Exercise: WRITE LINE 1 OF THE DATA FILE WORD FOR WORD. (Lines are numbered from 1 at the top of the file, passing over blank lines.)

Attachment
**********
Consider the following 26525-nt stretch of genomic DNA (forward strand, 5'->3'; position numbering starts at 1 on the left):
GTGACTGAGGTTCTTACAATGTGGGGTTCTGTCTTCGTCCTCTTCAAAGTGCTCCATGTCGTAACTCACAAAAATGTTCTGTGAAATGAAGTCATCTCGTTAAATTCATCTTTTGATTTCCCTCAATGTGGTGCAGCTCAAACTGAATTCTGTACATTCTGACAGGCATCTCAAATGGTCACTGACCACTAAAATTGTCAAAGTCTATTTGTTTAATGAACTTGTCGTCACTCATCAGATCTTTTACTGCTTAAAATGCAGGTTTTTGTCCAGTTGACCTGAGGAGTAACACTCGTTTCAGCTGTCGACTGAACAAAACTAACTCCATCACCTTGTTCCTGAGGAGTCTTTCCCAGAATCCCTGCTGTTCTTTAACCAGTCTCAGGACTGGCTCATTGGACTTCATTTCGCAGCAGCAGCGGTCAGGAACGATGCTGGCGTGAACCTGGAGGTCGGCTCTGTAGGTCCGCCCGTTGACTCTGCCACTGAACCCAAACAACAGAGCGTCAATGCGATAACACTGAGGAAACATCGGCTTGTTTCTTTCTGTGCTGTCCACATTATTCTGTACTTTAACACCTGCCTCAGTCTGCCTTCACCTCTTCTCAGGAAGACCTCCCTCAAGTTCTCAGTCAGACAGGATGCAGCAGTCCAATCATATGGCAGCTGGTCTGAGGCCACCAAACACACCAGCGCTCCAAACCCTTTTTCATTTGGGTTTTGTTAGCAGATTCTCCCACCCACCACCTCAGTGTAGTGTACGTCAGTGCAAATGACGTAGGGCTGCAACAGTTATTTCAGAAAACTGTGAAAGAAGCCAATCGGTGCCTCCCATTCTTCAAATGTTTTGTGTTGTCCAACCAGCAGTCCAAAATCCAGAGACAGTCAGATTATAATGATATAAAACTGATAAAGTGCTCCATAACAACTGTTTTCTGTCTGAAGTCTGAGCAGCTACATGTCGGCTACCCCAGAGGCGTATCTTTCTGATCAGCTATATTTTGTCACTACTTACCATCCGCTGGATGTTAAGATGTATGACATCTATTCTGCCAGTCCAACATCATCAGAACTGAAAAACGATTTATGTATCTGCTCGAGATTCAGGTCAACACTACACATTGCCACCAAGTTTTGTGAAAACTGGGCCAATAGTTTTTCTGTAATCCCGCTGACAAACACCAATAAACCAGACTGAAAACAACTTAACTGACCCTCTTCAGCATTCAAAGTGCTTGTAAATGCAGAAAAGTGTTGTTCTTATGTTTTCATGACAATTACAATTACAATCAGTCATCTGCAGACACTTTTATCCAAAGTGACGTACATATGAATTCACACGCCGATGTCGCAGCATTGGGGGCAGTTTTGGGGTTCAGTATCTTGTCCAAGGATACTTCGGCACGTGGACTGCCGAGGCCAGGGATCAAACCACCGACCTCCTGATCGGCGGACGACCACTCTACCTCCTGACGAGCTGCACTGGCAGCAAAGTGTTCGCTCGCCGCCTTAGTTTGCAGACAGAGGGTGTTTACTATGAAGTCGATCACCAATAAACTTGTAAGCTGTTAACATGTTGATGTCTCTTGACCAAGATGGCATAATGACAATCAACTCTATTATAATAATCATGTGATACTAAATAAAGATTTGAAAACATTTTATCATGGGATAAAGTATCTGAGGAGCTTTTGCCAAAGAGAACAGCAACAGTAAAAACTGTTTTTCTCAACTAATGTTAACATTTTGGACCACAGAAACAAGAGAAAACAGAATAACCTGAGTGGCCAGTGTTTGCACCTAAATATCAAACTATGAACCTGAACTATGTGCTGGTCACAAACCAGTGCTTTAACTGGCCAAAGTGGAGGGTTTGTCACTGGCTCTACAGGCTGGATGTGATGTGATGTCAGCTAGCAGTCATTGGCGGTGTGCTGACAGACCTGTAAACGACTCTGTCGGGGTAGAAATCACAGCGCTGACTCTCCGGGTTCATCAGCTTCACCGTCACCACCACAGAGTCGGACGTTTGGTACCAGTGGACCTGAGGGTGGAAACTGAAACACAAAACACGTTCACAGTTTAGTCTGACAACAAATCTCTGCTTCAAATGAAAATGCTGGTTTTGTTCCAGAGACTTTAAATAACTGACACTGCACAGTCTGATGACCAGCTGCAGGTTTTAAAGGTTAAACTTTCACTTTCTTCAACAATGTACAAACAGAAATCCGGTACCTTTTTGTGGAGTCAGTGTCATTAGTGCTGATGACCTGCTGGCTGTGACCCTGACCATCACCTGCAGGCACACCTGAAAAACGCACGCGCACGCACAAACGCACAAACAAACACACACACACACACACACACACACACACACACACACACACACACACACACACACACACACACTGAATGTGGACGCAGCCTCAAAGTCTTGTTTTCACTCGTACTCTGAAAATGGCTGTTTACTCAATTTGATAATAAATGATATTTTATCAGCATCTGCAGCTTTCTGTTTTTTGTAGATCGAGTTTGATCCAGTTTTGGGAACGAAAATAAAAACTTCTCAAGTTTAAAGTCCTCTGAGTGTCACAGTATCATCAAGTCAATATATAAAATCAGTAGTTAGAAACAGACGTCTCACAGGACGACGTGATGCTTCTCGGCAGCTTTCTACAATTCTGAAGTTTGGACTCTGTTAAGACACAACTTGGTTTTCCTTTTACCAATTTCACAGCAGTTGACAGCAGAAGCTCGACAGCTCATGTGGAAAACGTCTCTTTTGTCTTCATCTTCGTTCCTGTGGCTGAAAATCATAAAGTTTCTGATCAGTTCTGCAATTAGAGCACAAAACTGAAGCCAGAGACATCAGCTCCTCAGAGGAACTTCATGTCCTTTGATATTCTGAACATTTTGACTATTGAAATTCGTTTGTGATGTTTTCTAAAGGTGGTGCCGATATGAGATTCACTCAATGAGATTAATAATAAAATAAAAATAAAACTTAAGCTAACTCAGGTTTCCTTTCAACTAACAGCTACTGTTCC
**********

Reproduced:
Consider the following 26525-nt stretch of genomic DNA (forward strand, 5'->3'; position numbering starts at 1 on the left):